Specialisation or collaboration in the cyber insurance market will be key to future success, one expert has said.
Leon Fouche, national leader of cyber security at advisory firm BDO, said that brokers need to honestly assess whether they are equipped to deal with cyber risk and, if not, seek partnerships with experienced firms.
“As a broker, I think you need to be having an honest conversation with yourself,” Fouche told Insurance Business.
“If you are going to be providing financial advice to a client do you have the proper capability to be able to provide that service?”
Collaboration has been highlighted as a key way to grow the cyber insurance industry. Using outside expertise at cyber security firms, brokers are able to leverage off an extended knowledge base and help clients understand the risks that they face.
Fouche said that it will be important for brokerages of all sizes to utilise cyber expertise first and then help their clients. Once a full cyber risk assessment has taken place, brokers will then be able to use quantifiable results to help clients find a tailored solution rather than an off-the-shelf type policy.
The 2016 Cyber Security Survey, compiled by BDO and AusCERT, found that only 27.8% of respondents had cyber insurance in place but 24.5% were considering the purchase.
2017 is set to be a big year for cyber insurance in Australia. Mandatory breach notification laws are expected to become law in the first half of the year and while the impact of these changes may not be felt immediately, most experts agree that the new laws will see the cyber insurance market grow further.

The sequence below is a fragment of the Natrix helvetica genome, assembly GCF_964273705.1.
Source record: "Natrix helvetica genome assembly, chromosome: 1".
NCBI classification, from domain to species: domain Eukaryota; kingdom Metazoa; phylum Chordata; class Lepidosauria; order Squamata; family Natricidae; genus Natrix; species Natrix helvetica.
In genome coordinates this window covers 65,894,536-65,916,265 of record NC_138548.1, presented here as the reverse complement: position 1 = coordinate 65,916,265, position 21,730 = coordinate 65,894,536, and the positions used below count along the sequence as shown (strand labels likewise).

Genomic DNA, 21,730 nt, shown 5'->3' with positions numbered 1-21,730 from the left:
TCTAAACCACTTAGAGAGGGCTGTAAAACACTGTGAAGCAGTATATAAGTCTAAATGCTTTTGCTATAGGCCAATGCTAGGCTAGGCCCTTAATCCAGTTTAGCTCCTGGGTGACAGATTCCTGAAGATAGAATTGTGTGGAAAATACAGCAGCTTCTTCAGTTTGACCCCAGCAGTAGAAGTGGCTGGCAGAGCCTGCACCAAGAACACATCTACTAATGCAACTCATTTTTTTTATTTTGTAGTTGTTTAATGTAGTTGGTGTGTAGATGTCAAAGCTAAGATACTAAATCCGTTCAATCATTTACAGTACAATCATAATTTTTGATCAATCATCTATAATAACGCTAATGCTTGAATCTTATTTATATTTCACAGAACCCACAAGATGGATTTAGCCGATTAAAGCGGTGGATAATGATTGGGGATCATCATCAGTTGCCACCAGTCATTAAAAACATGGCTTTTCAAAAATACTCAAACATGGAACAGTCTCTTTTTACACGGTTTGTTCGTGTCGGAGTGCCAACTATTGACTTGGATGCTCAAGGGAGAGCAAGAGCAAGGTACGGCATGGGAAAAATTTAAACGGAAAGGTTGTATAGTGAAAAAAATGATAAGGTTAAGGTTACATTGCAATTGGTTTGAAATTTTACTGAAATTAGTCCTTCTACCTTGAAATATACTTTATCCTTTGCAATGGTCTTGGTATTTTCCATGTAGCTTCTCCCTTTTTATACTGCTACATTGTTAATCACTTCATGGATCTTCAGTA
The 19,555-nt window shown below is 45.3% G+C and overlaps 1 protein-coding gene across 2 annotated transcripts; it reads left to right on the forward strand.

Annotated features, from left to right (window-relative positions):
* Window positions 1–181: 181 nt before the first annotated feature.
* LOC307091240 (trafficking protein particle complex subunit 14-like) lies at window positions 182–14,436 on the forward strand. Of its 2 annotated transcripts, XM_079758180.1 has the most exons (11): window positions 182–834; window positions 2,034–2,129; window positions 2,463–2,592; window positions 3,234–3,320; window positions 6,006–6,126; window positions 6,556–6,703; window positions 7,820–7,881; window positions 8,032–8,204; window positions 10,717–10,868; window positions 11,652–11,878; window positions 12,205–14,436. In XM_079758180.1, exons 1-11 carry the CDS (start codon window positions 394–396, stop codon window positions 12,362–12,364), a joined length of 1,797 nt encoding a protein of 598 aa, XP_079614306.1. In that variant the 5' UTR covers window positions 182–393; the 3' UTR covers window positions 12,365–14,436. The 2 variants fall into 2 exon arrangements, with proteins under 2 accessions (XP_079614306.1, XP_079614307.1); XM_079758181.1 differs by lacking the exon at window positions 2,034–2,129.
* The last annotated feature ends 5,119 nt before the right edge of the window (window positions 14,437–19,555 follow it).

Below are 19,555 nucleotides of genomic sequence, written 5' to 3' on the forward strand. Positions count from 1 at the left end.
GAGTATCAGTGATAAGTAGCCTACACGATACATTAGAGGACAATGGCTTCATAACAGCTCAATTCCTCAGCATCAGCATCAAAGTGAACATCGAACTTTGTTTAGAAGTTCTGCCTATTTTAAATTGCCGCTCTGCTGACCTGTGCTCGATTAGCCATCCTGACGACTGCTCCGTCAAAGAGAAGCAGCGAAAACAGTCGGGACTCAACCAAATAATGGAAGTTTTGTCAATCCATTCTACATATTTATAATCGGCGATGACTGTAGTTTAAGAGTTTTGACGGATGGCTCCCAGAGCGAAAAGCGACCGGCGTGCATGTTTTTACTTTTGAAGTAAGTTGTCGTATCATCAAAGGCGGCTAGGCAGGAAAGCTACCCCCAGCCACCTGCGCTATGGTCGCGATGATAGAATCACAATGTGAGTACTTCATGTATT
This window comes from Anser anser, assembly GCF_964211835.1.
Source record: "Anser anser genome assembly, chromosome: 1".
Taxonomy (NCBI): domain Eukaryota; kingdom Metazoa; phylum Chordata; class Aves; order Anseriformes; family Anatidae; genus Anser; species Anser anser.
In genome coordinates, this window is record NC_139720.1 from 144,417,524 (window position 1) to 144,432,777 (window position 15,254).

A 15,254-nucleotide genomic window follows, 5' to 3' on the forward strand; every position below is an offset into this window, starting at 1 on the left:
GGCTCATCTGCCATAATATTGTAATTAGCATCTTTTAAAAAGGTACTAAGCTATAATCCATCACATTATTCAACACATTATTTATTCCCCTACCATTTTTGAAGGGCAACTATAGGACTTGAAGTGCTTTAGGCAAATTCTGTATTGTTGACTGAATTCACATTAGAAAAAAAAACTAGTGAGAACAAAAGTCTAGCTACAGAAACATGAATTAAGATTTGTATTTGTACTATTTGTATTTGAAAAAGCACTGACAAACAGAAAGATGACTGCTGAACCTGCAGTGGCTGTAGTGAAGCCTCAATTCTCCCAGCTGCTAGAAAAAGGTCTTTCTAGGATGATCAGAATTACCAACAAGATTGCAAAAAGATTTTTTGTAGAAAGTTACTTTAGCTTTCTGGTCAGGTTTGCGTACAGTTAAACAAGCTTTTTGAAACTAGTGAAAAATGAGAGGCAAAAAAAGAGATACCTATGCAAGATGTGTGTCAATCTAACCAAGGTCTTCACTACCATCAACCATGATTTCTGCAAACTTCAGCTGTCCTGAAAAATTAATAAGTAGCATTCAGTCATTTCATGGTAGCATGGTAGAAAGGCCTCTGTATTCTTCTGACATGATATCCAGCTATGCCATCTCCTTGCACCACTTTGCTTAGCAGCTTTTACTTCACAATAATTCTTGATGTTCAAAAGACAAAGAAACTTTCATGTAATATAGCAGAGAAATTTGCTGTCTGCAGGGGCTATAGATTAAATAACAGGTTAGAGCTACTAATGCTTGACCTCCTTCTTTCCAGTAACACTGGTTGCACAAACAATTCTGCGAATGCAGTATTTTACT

While recent attacks on global giants like Yahoo highlight the scope of risk companies face when it comes to cyber, many small to medium sized businesses are still in the dark. Fouche said that education and awareness will be vital for these companies to help stave off the ever-increasing threat of a data breach and noted that he sees developments in this market moving forward.
“What we are expecting to see is that, in the coming years, the mid-marketers are going to be more actively looking at taking out insurance to help them as part of their risk management strategy,” Fouche continued.
“I think the flip-side to that is that we are still going to be seeing a lot of loaded premiums for that because if the proper due diligence is not done on the risk posture of the organisation that wants to be insured, there are going to be exclusions.”
Brokers ‘can’t do all the work’ on cyber insurance
Use of personal devices putting companies at risk, says study